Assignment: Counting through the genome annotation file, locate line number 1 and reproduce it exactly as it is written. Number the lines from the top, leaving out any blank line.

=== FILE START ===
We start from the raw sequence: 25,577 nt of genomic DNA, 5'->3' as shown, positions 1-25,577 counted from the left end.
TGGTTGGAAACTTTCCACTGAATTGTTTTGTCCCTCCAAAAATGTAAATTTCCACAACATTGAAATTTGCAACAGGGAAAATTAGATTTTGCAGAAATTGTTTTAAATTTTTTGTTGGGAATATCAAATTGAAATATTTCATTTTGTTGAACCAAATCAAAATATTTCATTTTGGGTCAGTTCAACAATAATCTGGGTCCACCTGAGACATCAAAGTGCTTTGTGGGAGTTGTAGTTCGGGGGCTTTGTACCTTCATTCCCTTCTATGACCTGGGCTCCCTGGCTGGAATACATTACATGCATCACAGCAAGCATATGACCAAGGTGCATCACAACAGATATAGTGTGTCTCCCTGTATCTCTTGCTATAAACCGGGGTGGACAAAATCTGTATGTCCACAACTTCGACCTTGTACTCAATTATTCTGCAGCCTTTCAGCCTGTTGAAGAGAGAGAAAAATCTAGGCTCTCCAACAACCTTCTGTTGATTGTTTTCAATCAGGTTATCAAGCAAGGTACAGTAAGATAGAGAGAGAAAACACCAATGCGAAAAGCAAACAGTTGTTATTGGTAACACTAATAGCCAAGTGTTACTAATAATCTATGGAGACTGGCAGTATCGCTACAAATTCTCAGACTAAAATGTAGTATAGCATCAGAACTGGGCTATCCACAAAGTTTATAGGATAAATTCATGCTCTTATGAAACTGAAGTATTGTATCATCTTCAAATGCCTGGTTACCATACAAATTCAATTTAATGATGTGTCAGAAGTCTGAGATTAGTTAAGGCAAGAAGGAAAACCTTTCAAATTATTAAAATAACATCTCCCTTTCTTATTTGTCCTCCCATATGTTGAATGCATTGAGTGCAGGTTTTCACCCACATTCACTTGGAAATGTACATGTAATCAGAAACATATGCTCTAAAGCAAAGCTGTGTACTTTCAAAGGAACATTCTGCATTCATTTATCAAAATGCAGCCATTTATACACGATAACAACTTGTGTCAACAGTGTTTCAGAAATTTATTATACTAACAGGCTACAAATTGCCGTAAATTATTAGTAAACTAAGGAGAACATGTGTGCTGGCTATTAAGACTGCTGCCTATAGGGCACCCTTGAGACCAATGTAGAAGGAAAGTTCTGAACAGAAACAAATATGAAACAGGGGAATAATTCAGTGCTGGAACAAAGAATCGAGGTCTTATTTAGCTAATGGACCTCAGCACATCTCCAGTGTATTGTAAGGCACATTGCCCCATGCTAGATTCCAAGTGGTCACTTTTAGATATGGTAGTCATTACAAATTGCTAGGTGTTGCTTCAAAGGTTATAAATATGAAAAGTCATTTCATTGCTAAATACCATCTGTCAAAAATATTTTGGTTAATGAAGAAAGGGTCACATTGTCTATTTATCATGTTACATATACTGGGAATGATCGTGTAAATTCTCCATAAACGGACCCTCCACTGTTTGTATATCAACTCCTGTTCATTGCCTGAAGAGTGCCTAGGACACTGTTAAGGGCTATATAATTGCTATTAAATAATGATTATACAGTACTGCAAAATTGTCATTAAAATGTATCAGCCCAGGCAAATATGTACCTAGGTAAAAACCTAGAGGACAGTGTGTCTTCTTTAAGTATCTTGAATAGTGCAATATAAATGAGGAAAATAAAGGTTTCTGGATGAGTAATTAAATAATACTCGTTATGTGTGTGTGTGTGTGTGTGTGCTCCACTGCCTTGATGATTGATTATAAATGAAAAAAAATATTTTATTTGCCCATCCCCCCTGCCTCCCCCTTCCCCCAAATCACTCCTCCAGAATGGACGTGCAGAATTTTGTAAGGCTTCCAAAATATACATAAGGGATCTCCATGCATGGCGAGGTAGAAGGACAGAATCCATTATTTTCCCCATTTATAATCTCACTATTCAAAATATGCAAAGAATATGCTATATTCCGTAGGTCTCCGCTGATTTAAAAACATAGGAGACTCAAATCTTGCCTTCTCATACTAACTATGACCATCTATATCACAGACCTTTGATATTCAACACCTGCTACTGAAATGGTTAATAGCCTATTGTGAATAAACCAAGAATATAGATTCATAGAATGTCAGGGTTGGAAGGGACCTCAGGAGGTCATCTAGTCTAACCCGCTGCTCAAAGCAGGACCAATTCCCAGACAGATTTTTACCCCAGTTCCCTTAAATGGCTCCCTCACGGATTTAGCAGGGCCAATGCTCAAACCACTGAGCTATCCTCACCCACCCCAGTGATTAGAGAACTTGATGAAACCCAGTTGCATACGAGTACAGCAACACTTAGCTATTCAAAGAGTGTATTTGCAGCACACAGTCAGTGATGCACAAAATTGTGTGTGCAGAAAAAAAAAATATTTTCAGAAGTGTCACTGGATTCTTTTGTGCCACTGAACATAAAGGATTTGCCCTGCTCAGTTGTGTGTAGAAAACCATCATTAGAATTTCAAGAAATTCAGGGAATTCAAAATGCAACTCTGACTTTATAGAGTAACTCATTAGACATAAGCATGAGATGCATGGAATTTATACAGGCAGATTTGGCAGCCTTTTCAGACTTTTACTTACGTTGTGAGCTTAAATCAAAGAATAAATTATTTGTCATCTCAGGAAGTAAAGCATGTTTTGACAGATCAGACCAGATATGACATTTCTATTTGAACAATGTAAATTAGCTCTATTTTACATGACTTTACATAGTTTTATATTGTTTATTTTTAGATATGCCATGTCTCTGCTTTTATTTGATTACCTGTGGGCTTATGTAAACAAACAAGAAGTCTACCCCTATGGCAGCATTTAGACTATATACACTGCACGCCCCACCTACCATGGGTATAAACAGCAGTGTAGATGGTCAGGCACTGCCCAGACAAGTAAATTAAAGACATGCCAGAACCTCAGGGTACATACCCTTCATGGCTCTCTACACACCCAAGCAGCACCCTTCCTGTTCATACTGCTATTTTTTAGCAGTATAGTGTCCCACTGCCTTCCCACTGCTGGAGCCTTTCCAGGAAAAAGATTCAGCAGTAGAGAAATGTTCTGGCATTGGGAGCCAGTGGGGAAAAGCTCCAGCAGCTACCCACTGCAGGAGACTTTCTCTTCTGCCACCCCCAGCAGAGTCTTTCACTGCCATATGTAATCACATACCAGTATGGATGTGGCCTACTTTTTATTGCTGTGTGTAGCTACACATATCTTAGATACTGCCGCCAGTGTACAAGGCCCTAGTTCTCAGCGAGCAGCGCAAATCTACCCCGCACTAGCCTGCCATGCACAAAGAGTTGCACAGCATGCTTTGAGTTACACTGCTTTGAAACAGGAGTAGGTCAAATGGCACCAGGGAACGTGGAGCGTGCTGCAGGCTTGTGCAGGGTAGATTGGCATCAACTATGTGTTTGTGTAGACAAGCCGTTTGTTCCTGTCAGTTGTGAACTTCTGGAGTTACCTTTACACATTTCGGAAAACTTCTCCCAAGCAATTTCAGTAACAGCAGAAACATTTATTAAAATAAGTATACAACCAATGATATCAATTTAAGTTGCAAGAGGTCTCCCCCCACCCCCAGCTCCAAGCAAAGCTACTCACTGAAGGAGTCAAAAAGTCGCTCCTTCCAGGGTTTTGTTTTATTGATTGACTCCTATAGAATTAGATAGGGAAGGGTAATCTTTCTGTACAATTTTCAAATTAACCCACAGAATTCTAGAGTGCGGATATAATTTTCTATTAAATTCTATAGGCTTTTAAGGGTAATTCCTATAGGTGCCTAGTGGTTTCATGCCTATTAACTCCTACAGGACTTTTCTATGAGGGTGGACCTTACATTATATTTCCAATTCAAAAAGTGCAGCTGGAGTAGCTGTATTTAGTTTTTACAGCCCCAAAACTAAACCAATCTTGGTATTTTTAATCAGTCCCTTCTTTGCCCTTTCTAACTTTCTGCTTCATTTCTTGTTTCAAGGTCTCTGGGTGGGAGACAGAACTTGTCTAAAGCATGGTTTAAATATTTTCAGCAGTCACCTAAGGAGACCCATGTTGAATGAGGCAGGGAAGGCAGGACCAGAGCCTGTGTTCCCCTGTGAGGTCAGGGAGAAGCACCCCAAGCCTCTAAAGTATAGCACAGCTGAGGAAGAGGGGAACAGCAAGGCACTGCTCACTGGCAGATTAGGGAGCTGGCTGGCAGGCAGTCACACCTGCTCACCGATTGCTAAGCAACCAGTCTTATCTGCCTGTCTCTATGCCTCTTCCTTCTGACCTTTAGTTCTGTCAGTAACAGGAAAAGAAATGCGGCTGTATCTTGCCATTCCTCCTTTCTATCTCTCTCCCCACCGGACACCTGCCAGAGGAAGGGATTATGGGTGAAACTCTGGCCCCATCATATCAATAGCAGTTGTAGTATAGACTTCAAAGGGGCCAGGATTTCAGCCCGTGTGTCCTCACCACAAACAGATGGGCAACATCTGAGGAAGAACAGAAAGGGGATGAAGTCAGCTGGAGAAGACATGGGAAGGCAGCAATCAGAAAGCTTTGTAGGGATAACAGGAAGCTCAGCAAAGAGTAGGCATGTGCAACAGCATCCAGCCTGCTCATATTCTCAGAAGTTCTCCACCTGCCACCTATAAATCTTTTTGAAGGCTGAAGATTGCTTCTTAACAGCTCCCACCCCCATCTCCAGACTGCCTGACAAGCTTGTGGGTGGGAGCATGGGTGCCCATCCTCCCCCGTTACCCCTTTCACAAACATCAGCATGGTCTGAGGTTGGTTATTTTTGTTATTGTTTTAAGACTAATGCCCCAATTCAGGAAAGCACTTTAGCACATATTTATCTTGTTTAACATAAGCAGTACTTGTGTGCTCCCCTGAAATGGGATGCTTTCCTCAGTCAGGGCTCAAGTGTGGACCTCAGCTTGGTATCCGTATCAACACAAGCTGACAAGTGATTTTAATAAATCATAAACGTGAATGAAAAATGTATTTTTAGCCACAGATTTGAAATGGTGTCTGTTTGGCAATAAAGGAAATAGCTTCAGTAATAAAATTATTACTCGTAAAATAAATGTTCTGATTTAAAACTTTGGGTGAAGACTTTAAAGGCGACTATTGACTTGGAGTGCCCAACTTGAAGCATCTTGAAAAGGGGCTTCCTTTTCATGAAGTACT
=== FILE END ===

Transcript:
We start from the raw sequence: 25,577 nt of genomic DNA, 5'->3' as shown, positions 1-25,577 counted from the left end.